“She’s going to Bali to get away from me,” you tell me. I imagine some blonde girl climbing rocks and her friend taking pictures of her back with captions like “finally free” or “alone but not lonely.” You’re not supposed to write about someone else’s someone, but I felt like I knew her, the way she always had to wear bright red lipstick even though she looked better plain. She was the type of girl who didn’t call much, but made a lot of noise when you tried to leave her. She was always figuring things out. I imagine her on the plane after her trip, her bag a little heavier from all the rocks and crystals she collected walking by the water, thinking of you. Did you and her also drink Fireball in your apartment, get stuck on the roof, yell down twenty stories for someone to help, help you? Did she too find tags on your luggage that said “Dallas” when they were supposed to say “Fort Lauderdale?” Did she let you in when you showed up at 6:00AM, drunk on whiskey, begging for another chance? Did she write you long letters detailing why you were wrong for each other? Did you tell her purple was your favorite color?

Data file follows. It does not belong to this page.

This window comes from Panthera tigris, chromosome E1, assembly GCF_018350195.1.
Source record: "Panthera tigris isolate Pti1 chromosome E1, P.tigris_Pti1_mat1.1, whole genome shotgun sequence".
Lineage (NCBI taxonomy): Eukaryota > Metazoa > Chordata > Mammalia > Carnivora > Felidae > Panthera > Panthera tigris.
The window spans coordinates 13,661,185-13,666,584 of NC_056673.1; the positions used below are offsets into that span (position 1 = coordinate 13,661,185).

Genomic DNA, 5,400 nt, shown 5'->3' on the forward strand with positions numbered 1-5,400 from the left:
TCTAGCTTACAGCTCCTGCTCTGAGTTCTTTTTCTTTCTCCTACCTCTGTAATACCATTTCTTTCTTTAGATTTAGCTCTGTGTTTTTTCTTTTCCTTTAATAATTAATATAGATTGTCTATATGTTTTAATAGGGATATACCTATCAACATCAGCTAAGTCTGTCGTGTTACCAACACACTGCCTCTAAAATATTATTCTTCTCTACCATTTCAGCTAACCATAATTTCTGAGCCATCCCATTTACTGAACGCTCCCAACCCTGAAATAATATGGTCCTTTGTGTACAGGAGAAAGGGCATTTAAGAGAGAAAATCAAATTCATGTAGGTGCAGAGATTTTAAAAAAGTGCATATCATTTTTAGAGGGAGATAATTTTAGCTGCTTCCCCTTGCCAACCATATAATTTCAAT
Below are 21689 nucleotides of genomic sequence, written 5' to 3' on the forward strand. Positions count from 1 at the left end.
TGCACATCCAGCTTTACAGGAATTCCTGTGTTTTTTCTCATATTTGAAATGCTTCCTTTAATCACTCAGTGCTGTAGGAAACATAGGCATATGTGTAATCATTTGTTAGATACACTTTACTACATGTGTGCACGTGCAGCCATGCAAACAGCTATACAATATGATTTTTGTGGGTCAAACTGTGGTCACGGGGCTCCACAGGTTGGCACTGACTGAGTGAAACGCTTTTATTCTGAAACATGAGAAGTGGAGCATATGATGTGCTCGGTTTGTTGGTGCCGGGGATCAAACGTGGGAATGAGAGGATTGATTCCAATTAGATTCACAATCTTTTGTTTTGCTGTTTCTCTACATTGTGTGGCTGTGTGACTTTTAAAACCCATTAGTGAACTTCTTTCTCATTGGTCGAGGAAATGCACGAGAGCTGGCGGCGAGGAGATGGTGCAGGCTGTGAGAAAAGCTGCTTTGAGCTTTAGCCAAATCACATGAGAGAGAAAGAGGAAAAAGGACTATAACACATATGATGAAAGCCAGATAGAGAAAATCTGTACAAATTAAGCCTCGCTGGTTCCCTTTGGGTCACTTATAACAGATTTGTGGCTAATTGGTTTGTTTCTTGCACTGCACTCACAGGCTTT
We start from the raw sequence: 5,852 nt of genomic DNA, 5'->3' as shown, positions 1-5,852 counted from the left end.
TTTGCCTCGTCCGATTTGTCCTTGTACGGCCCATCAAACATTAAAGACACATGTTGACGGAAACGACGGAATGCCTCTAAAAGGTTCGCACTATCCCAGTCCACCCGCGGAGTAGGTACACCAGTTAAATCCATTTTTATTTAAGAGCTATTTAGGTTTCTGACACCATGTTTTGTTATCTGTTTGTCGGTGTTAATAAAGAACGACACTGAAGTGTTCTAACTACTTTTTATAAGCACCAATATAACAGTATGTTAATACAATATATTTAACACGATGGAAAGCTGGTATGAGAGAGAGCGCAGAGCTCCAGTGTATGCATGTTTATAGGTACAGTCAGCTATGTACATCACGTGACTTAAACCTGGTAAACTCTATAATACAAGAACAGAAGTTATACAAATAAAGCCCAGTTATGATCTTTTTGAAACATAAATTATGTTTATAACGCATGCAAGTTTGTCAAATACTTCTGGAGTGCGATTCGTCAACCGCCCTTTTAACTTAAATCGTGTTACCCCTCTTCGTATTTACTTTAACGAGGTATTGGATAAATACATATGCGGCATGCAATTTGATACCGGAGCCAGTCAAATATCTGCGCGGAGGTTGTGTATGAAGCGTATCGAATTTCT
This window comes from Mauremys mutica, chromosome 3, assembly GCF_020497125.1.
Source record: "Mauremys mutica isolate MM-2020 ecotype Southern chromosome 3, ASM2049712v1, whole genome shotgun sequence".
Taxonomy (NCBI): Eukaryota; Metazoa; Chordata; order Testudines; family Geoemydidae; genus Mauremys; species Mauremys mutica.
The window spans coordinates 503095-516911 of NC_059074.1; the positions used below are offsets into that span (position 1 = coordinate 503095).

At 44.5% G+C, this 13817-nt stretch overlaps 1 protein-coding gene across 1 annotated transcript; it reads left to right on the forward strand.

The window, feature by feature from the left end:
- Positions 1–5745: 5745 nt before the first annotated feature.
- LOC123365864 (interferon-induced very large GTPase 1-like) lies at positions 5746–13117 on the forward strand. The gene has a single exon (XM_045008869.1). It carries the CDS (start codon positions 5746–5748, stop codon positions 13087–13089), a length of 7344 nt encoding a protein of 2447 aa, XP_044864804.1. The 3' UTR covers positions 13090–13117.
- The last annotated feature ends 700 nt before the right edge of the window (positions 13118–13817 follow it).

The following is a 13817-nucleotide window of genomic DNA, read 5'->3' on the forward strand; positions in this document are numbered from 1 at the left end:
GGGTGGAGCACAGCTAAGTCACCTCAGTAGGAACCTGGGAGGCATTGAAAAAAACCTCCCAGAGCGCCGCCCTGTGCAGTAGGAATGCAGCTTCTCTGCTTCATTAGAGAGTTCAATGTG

When I worked at the sushi place in Westwood, I prayed to God I’d get out early every night. I was the only hostess for a while, so God never answered my prayers. I ate noodles with the sous chef in the back and he told me to eat more ginger, to get a massage with hot stones, to go to Japan as soon as possible and climb a mountain. People that barely knew me saw the milk of my insides spoiling. I used to pretend I had to use the bathroom so I could put cold compresses on “worry rashes” that climbed up my legs like flames. The minute clinic didn’t know what to tell me other than to get some sleep. But every night when I left work I went for pizza at Enzo’s and ate it on my balcony that overlooked a parking lot and called the guy who worked at my camp when I was still a camper and he was a counselor and I’d go over there and watch movies and eat Ben and Jerry’s and he said we could use the hot tub but I said no and I remember being so worried someone might see me, might find me, but telling myself I was so far deep in the Valley no one would think to look there. I knew I could never love him or like him, even just a little bit, when on our first date he poured his milkshake on my pancakes. He laughed and I didn’t. He said they were still good to eat, that the milkshake probably makes it better, but I lied, said I wasn’t hungry. I remember thinking it was all a big waste: the night, the sky, the goddamn universe.